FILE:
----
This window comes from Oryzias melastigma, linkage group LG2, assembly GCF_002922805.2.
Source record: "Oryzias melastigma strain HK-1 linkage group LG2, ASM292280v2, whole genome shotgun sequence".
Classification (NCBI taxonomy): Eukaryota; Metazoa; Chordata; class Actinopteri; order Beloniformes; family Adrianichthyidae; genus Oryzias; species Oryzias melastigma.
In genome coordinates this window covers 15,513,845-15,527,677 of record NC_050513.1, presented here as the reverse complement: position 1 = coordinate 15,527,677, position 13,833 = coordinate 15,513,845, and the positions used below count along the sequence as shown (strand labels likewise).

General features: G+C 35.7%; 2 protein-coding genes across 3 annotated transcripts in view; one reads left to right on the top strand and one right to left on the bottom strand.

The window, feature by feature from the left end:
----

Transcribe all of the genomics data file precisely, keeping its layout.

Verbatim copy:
This window comes from Oryzias melastigma, linkage group LG2, assembly GCF_002922805.2.
Source record: "Oryzias melastigma strain HK-1 linkage group LG2, ASM292280v2, whole genome shotgun sequence".
Classification (NCBI taxonomy): Eukaryota; Metazoa; Chordata; class Actinopteri; order Beloniformes; family Adrianichthyidae; genus Oryzias; species Oryzias melastigma.
In genome coordinates this window covers 15,513,845-15,527,677 of record NC_050513.1, presented here as the reverse complement: position 1 = coordinate 15,527,677, position 13,833 = coordinate 15,513,845, and the positions used below count along the sequence as shown (strand labels likewise).

General features: G+C 35.7%; 2 protein-coding genes across 3 annotated transcripts in view; one reads left to right on the top strand and one right to left on the bottom strand.

The window, feature by feature from the left end: